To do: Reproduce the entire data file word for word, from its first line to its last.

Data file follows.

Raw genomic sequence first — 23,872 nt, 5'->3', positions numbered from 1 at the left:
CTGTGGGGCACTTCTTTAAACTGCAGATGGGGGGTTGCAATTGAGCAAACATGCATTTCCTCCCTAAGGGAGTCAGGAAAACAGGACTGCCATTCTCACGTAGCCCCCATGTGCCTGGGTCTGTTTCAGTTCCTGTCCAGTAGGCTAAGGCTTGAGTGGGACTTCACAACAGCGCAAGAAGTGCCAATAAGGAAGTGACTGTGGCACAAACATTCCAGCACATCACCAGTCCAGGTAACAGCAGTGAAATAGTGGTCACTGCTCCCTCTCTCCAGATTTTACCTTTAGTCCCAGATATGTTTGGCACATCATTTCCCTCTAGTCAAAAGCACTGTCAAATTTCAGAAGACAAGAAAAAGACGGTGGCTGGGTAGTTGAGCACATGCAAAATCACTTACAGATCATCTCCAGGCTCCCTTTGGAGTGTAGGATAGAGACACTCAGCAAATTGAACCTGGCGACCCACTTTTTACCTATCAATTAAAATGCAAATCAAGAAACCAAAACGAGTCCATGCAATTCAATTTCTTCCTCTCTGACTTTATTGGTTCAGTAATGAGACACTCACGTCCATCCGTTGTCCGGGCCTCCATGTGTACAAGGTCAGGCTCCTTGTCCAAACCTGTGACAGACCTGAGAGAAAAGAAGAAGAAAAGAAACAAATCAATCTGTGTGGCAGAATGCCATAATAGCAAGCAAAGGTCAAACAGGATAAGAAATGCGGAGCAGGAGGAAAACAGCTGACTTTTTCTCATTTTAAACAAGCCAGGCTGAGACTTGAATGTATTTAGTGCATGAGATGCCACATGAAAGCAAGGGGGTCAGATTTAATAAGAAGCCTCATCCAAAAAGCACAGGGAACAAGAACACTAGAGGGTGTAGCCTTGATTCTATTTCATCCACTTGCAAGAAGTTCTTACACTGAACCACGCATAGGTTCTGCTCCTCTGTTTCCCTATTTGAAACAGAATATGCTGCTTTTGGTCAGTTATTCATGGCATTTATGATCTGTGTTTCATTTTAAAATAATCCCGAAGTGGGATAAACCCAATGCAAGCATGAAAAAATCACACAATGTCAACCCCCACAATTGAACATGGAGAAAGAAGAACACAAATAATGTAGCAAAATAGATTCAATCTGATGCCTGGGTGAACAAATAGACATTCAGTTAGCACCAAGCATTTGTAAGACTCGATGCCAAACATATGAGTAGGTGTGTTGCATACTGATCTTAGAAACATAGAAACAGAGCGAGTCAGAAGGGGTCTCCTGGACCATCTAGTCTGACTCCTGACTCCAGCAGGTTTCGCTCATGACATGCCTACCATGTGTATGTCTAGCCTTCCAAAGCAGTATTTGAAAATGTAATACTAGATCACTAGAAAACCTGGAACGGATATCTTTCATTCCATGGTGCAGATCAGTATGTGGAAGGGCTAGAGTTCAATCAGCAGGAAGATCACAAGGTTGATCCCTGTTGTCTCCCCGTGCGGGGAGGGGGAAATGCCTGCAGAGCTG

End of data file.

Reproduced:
Raw genomic sequence first — 23,872 nt, 5'->3', positions numbered from 1 at the left:
CTGTGGGGCACTTCTTTAAACTGCAGATGGGGGGTTGCAATTGAGCAAACATGCATTTCCTCCCTAAGGGAGTCAGGAAAACAGGACTGCCATTCTCACGTAGCCCCCATGTGCCTGGGTCTGTTTCAGTTCCTGTCCAGTAGGCTAAGGCTTGAGTGGGACTTCACAACAGCGCAAGAAGTGCCAATAAGGAAGTGACTGTGGCACAAACATTCCAGCACATCACCAGTCCAGGTAACAGCAGTGAAATAGTGGTCACTGCTCCCTCTCTCCAGATTTTACCTTTAGTCCCAGATATGTTTGGCACATCATTTCCCTCTAGTCAAAAGCACTGTCAAATTTCAGAAGACAAGAAAAAGACGGTGGCTGGGTAGTTGAGCACATGCAAAATCACTTACAGATCATCTCCAGGCTCCCTTTGGAGTGTAGGATAGAGACACTCAGCAAATTGAACCTGGCGACCCACTTTTTACCTATCAATTAAAATGCAAATCAAGAAACCAAAACGAGTCCATGCAATTCAATTTCTTCCTCTCTGACTTTATTGGTTCAGTAATGAGACACTCACGTCCATCCGTTGTCCGGGCCTCCATGTGTACAAGGTCAGGCTCCTTGTCCAAACCTGTGACAGACCTGAGAGAAAAGAAGAAGAAAAGAAACAAATCAATCTGTGTGGCAGAATGCCATAATAGCAAGCAAAGGTCAAACAGGATAAGAAATGCGGAGCAGGAGGAAAACAGCTGACTTTTTCTCATTTTAAACAAGCCAGGCTGAGACTTGAATGTATTTAGTGCATGAGATGCCACATGAAAGCAAGGGGGTCAGATTTAATAAGAAGCCTCATCCAAAAAGCACAGGGAACAAGAACACTAGAGGGTGTAGCCTTGATTCTATTTCATCCACTTGCAAGAAGTTCTTACACTGAACCACGCATAGGTTCTGCTCCTCTGTTTCCCTATTTGAAACAGAATATGCTGCTTTTGGTCAGTTATTCATGGCATTTATGATCTGTGTTTCATTTTAAAATAATCCCGAAGTGGGATAAACCCAATGCAAGCATGAAAAAATCACACAATGTCAACCCCCACAATTGAACATGGAGAAAGAAGAACACAAATAATGTAGCAAAATAGATTCAATCTGATGCCTGGGTGAACAAATAGACATTCAGTTAGCACCAAGCATTTGTAAGACTCGATGCCAAACATATGAGTAGGTGTGTTGCATACTGATCTTAGAAACATAGAAACAGAGCGAGTCAGAAGGGGTCTCCTGGACCATCTAGTCTGACTCCTGACTCCAGCAGGTTTCGCTCATGACATGCCTACCATGTGTATGTCTAGCCTTCCAAAGCAGTATTTGAAAATGTAATACTAGATCACTAGAAAACCTGGAACGGATATCTTTCATTCCATGGTGCAGATCAGTATGTGGAAGGGCTAGAGTTCAATCAGCAGGAAGATCACAAGGTTGATCCCTGTTGTCTCCCCGTGCGGGGAGGGGGAAATGCCTGCAGAGCTG